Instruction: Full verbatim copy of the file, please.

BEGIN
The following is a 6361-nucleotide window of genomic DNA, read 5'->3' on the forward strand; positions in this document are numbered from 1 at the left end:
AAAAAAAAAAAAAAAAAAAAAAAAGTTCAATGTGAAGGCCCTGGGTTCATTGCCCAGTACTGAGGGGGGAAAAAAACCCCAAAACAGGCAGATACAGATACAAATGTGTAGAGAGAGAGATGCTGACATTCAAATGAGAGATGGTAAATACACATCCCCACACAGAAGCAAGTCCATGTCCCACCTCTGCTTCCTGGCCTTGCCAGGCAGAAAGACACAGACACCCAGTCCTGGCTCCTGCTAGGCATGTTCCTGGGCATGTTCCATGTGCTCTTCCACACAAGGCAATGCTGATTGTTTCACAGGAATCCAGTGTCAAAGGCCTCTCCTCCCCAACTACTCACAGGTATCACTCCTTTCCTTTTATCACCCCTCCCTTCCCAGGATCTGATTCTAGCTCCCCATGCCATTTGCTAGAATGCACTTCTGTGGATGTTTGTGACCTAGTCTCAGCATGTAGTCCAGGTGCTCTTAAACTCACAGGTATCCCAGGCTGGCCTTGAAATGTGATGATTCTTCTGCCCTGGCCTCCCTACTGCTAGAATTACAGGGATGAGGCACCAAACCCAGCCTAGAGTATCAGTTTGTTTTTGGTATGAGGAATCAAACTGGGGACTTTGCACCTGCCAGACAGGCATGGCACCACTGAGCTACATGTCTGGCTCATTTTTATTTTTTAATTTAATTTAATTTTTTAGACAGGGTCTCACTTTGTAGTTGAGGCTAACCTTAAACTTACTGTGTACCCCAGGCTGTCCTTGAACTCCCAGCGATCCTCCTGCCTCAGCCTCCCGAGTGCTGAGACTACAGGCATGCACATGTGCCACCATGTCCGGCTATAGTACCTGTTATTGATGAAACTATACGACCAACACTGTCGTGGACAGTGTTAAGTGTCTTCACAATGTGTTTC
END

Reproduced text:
The following is a 6361-nucleotide window of genomic DNA, read 5'->3' on the forward strand; positions in this document are numbered from 1 at the left end:
AAAAAAAAAAAAAAAAAAAAAAAAGTTCAATGTGAAGGCCCTGGGTTCATTGCCCAGTACTGAGGGGGGAAAAAAACCCCAAAACAGGCAGATACAGATACAAATGTGTAGAGAGAGAGATGCTGACATTCAAATGAGAGATGGTAAATACACATCCCCACACAGAAGCAAGTCCATGTCCCACCTCTGCTTCCTGGCCTTGCCAGGCAGAAAGACACAGACACCCAGTCCTGGCTCCTGCTAGGCATGTTCCTGGGCATGTTCCATGTGCTCTTCCACACAAGGCAATGCTGATTGTTTCACAGGAATCCAGTGTCAAAGGCCTCTCCTCCCCAACTACTCACAGGTATCACTCCTTTCCTTTTATCACCCCTCCCTTCCCAGGATCTGATTCTAGCTCCCCATGCCATTTGCTAGAATGCACTTCTGTGGATGTTTGTGACCTAGTCTCAGCATGTAGTCCAGGTGCTCTTAAACTCACAGGTATCCCAGGCTGGCCTTGAAATGTGATGATTCTTCTGCCCTGGCCTCCCTACTGCTAGAATTACAGGGATGAGGCACCAAACCCAGCCTAGAGTATCAGTTTGTTTTTGGTATGAGGAATCAAACTGGGGACTTTGCACCTGCCAGACAGGCATGGCACCACTGAGCTACATGTCTGGCTCATTTTTATTTTTTAATTTAATTTAATTTTTTAGACAGGGTCTCACTTTGTAGTTGAGGCTAACCTTAAACTTACTGTGTACCCCAGGCTGTCCTTGAACTCCCAGCGATCCTCCTGCCTCAGCCTCCCGAGTGCTGAGACTACAGGCATGCACATGTGCCACCATGTCCGGCTATAGTACCTGTTATTGATGAAACTATACGACCAACACTGTCGTGGACAGTGTTAAGTGTCTTCACAATGTGTTTC